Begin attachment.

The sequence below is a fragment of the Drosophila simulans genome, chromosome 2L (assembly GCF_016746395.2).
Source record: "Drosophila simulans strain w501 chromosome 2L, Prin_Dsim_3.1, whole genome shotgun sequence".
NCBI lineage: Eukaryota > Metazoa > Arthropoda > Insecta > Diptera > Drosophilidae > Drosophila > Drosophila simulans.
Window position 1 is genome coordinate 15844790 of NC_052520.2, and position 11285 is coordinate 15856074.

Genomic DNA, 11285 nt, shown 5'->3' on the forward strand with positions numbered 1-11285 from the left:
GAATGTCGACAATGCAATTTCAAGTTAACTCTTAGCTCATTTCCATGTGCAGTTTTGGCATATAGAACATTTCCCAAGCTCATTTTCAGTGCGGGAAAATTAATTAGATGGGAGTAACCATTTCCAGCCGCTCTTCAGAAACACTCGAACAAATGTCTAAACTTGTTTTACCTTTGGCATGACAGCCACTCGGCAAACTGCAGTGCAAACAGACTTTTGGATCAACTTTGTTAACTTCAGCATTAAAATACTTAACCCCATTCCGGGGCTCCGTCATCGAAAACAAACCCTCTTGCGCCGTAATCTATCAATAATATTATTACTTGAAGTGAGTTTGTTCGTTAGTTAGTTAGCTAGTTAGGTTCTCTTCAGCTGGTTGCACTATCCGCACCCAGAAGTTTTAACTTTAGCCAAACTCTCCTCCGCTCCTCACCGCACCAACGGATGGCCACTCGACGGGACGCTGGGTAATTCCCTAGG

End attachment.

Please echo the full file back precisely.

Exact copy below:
The sequence below is a fragment of the Drosophila simulans genome, chromosome 2L (assembly GCF_016746395.2).
Source record: "Drosophila simulans strain w501 chromosome 2L, Prin_Dsim_3.1, whole genome shotgun sequence".
NCBI lineage: Eukaryota > Metazoa > Arthropoda > Insecta > Diptera > Drosophilidae > Drosophila > Drosophila simulans.
Window position 1 is genome coordinate 15844790 of NC_052520.2, and position 11285 is coordinate 15856074.

Genomic DNA, 11285 nt, shown 5'->3' on the forward strand with positions numbered 1-11285 from the left:
GAATGTCGACAATGCAATTTCAAGTTAACTCTTAGCTCATTTCCATGTGCAGTTTTGGCATATAGAACATTTCCCAAGCTCATTTTCAGTGCGGGAAAATTAATTAGATGGGAGTAACCATTTCCAGCCGCTCTTCAGAAACACTCGAACAAATGTCTAAACTTGTTTTACCTTTGGCATGACAGCCACTCGGCAAACTGCAGTGCAAACAGACTTTTGGATCAACTTTGTTAACTTCAGCATTAAAATACTTAACCCCATTCCGGGGCTCCGTCATCGAAAACAAACCCTCTTGCGCCGTAATCTATCAATAATATTATTACTTGAAGTGAGTTTGTTCGTTAGTTAGTTAGCTAGTTAGGTTCTCTTCAGCTGGTTGCACTATCCGCACCCAGAAGTTTTAACTTTAGCCAAACTCTCCTCCGCTCCTCACCGCACCAACGGATGGCCACTCGACGGGACGCTGGGTAATTCCCTAGG